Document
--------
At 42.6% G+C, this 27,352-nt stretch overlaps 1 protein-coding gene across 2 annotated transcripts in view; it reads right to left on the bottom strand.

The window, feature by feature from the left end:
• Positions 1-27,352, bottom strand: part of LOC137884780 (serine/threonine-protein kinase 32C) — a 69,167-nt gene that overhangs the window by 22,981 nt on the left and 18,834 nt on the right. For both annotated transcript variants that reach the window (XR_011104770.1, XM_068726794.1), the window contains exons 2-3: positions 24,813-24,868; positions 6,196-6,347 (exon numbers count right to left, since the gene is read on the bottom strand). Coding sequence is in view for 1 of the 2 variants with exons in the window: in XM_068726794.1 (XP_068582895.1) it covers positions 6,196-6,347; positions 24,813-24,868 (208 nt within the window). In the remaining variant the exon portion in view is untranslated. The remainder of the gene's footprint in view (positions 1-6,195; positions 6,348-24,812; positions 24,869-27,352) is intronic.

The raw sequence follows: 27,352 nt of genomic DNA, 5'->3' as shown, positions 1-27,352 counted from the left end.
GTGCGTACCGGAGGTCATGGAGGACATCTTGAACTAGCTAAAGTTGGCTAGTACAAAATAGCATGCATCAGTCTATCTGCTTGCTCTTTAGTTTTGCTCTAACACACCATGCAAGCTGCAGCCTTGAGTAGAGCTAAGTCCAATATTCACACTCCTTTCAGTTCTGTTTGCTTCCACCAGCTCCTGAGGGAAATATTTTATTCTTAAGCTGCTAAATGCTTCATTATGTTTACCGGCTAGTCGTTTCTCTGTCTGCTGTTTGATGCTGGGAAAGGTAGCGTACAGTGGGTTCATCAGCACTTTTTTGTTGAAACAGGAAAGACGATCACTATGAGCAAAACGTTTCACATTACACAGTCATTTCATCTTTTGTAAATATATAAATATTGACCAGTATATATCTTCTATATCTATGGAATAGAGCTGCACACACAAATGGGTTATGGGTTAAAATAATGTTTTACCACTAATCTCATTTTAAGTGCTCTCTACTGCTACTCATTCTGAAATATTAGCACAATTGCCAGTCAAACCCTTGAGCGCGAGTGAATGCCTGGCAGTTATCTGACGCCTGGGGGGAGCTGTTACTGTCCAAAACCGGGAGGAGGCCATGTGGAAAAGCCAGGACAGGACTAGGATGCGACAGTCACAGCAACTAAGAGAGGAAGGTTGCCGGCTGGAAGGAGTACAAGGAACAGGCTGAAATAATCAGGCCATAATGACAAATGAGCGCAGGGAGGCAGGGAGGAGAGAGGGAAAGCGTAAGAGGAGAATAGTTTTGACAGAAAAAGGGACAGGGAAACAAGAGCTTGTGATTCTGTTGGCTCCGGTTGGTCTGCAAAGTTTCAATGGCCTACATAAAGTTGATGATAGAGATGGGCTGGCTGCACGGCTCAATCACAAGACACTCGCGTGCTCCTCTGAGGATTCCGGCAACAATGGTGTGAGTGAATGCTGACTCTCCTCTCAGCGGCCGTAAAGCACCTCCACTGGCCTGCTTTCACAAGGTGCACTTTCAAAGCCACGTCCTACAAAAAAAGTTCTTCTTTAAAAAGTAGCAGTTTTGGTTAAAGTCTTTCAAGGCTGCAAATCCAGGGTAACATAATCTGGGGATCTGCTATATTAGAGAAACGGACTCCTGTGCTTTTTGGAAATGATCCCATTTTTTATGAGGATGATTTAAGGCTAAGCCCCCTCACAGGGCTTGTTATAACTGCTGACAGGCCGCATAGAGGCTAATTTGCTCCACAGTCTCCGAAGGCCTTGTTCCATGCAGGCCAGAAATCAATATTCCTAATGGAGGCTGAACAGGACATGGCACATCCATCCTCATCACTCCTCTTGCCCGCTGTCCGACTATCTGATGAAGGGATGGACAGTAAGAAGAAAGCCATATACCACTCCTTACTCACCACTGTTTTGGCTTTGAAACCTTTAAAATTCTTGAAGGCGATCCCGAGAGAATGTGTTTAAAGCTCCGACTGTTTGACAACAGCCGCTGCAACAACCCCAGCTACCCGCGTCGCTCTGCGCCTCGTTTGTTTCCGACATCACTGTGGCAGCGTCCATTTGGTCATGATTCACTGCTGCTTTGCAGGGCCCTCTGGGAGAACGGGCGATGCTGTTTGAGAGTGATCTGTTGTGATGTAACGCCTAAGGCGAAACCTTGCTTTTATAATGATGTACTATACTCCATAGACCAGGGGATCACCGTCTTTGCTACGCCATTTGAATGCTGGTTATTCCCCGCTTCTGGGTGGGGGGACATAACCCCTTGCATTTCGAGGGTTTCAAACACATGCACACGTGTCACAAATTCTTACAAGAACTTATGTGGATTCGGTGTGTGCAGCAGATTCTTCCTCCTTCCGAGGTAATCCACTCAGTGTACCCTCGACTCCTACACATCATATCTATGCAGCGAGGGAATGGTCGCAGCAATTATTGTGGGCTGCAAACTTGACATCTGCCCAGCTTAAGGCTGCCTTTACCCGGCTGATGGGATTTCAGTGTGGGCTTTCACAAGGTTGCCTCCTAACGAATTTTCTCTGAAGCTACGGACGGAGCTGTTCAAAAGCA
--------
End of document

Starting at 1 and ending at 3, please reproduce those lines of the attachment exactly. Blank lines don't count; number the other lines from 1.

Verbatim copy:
At 42.6% G+C, this 27,352-nt stretch overlaps 1 protein-coding gene across 2 annotated transcripts in view; it reads right to left on the bottom strand.

The window, feature by feature from the left end:
• Positions 1-27,352, bottom strand: part of LOC137884780 (serine/threonine-protein kinase 32C) — a 69,167-nt gene that overhangs the window by 22,981 nt on the left and 18,834 nt on the right. For both annotated transcript variants that reach the window (XR_011104770.1, XM_068726794.1), the window contains exons 2-3: positions 24,813-24,868; positions 6,196-6,347 (exon numbers count right to left, since the gene is read on the bottom strand). Coding sequence is in view for 1 of the 2 variants with exons in the window: in XM_068726794.1 (XP_068582895.1) it covers positions 6,196-6,347; positions 24,813-24,868 (208 nt within the window). In the remaining variant the exon portion in view is untranslated. The remainder of the gene's footprint in view (positions 1-6,195; positions 6,348-24,812; positions 24,869-27,352) is intronic.